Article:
1-page summary

Surveillance with GPS/GNSS



The ago-old Interrogation/Response method for air surveillance was aptly summarized in an important 1996 GPSWorld article by Garth van Sickle: Response from an unidentified IFF transponder is useful only to the interrogator that triggered it.  That author, who served as Arabian Gulf Battle Force operations officer during Desert Storm, described transponders flooding the air with signals.  Hundreds of interrogations per minute in that crowded environment produced a glut of r-f energy – but still no adequate friendly air assessment.


The first step toward solving that problem is a no-brainer: Allocate a brief transmit duration to every participant, each separate from all others.  Replace the Interrogation/Response approach with spontaneous transmissions.  Immediately, then, one user’s information is no longer everyone else’s interference; quite the opposite: each participant can receive every other participant’s transmissions.  In the limit (with no interrogations at all), literally hundreds of participants could be accommodated.  Garble nonexistent.   Bingo.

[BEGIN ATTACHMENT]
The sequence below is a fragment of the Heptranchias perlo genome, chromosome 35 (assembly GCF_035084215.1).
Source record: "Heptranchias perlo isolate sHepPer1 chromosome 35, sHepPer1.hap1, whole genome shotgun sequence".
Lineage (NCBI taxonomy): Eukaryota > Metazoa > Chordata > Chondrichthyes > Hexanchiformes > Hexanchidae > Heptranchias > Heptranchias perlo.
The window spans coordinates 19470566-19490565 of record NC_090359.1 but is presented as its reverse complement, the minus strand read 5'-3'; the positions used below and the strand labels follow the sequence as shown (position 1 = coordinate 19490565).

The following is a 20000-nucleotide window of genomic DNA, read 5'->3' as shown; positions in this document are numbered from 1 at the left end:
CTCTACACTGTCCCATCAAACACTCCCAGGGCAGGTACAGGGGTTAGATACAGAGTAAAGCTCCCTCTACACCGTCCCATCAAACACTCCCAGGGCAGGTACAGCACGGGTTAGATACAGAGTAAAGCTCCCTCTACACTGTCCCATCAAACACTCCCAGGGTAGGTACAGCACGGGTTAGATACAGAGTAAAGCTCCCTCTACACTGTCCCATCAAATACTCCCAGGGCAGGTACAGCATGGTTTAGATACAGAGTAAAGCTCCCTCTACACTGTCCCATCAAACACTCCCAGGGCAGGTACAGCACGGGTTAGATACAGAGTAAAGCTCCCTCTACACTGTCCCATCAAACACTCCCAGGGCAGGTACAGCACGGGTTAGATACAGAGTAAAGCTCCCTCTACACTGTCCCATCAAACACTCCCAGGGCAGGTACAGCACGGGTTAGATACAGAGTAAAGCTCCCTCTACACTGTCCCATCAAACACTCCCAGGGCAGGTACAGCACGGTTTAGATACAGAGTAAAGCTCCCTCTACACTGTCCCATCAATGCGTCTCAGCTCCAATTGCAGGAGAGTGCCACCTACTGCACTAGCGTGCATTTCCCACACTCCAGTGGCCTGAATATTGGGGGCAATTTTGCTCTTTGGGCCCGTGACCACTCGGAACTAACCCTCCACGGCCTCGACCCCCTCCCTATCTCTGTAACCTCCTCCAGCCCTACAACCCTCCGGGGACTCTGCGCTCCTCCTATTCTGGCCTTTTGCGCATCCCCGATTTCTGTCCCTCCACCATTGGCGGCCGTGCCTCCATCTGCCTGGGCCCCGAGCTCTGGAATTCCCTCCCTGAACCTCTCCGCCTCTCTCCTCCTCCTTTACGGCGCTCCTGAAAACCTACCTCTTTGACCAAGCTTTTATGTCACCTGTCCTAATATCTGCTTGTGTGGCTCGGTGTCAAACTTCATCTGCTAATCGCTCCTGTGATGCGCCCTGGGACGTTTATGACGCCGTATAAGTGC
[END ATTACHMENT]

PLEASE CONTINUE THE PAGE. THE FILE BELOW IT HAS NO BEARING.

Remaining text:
Sometimes there a catch to an improvement that dramatic.  Fortunately that isn’t true of this one.  A successful demo was performed at Logan Airport – using existing transponders with accepted data formatting (extended squitter), in the early 1990s, by Lincoln Labs.  I then (first in January 1998) made two presentations, one for military operation (publication #60- click here) and another one for commercial aviation (publication #61-click here), advocating adoption of that method with one important change.  Transmitting GPS pseudoranges rather than coordinates would enable an enormous increase in performance.  Reasons include cancellation of major errors – which happens when two users subtract scalar measurements from the same satellite, but not coordinates formed from different sets of satellites.   That, however, only begins to describe the benefit of using measurements (publication #66); continue below:


With each participant receiving every other participant’s transmissions, each has the ability to track all others.  That is easily done because